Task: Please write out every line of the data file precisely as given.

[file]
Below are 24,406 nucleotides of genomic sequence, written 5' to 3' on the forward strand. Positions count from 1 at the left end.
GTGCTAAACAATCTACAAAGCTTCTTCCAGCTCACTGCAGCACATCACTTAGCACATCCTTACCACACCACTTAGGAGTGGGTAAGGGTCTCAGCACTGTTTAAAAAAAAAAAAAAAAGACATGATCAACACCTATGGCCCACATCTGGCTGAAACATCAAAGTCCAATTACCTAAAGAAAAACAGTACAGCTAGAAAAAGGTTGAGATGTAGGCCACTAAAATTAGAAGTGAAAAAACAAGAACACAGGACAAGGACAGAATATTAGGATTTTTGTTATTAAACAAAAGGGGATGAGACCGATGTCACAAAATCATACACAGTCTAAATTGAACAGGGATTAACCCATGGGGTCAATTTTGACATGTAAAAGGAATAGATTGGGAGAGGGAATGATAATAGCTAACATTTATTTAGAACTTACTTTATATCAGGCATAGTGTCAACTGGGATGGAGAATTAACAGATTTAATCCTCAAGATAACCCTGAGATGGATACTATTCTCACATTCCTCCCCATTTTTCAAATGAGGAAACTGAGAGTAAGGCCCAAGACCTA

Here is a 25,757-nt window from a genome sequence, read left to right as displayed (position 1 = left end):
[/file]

Below are 24,406 nucleotides of genomic sequence, written 5' to 3' on the forward strand. Positions count from 1 at the left end.
GTGCTAAACAATCTACAAAGCTTCTTCCAGCTCACTGCAGCACATCACTTAGCACATCCTTACCACACCACTTAGGAGTGGGTAAGGGTCTCAGCACTGTTTAAAAAAAAAAAAAAAAGACATGATCAACACCTATGGCCCACATCTGGCTGAAACATCAAAGTCCAATTACCTAAAGAAAAACAGTACAGCTAGAAAAAGGTTGAGATGTAGGCCACTAAAATTAGAAGTGAAAAAACAAGAACACAGGACAAGGACAGAATATTAGGATTTTTGTTATTAAACAAAAGGGGATGAGACCGATGTCACAAAATCATACACAGTCTAAATTGAACAGGGATTAACCCATGGGGTCAATTTTGACATGTAAAAGGAATAGATTGGGAGAGGGAATGATAATAGCTAACATTTATTTAGAACTTACTTTATATCAGGCATAGTGTCAACTGGGATGGAGAATTAACAGATTTAATCCTCAAGATAACCCTGAGATGGATACTATTCTCACATTCCTCCCCATTTTTCAAATGAGGAAACTGAGAGTAAGGCCCAAGACCTA

Here is a 25,757-nt window from a genome sequence, read left to right as displayed (position 1 = left end):